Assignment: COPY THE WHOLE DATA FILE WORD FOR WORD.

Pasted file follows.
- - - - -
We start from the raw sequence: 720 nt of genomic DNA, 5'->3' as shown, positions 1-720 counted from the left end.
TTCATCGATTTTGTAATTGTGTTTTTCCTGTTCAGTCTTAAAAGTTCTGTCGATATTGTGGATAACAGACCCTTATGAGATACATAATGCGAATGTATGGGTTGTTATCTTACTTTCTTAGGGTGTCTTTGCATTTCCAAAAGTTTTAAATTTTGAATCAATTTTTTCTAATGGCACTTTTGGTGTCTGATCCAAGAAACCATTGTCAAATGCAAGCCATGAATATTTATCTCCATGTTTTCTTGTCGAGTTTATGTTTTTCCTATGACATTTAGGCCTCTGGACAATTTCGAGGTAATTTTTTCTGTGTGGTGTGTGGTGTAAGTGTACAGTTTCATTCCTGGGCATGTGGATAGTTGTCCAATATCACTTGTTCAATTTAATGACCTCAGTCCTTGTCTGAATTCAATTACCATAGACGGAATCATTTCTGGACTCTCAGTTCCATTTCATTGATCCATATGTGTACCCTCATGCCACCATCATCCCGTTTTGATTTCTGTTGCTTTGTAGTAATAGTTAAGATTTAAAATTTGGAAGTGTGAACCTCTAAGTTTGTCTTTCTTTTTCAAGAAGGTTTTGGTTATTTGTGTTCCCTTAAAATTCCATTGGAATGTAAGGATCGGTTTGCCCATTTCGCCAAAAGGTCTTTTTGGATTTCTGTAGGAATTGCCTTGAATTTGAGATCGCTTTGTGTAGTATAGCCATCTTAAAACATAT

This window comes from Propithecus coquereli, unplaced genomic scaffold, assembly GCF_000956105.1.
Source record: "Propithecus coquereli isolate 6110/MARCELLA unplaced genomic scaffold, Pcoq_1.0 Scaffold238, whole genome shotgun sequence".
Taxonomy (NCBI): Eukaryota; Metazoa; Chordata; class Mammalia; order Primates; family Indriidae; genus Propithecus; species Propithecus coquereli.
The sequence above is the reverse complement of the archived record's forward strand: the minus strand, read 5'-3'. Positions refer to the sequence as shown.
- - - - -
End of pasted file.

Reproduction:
We start from the raw sequence: 720 nt of genomic DNA, 5'->3' as shown, positions 1-720 counted from the left end.
TTCATCGATTTTGTAATTGTGTTTTTCCTGTTCAGTCTTAAAAGTTCTGTCGATATTGTGGATAACAGACCCTTATGAGATACATAATGCGAATGTATGGGTTGTTATCTTACTTTCTTAGGGTGTCTTTGCATTTCCAAAAGTTTTAAATTTTGAATCAATTTTTTCTAATGGCACTTTTGGTGTCTGATCCAAGAAACCATTGTCAAATGCAAGCCATGAATATTTATCTCCATGTTTTCTTGTCGAGTTTATGTTTTTCCTATGACATTTAGGCCTCTGGACAATTTCGAGGTAATTTTTTCTGTGTGGTGTGTGGTGTAAGTGTACAGTTTCATTCCTGGGCATGTGGATAGTTGTCCAATATCACTTGTTCAATTTAATGACCTCAGTCCTTGTCTGAATTCAATTACCATAGACGGAATCATTTCTGGACTCTCAGTTCCATTTCATTGATCCATATGTGTACCCTCATGCCACCATCATCCCGTTTTGATTTCTGTTGCTTTGTAGTAATAGTTAAGATTTAAAATTTGGAAGTGTGAACCTCTAAGTTTGTCTTTCTTTTTCAAGAAGGTTTTGGTTATTTGTGTTCCCTTAAAATTCCATTGGAATGTAAGGATCGGTTTGCCCATTTCGCCAAAAGGTCTTTTTGGATTTCTGTAGGAATTGCCTTGAATTTGAGATCGCTTTGTGTAGTATAGCCATCTTAAAACATAT

This window comes from Propithecus coquereli, unplaced genomic scaffold, assembly GCF_000956105.1.
Source record: "Propithecus coquereli isolate 6110/MARCELLA unplaced genomic scaffold, Pcoq_1.0 Scaffold238, whole genome shotgun sequence".
Taxonomy (NCBI): Eukaryota; Metazoa; Chordata; class Mammalia; order Primates; family Indriidae; genus Propithecus; species Propithecus coquereli.
The sequence above is the reverse complement of the archived record's forward strand: the minus strand, read 5'-3'. Positions refer to the sequence as shown.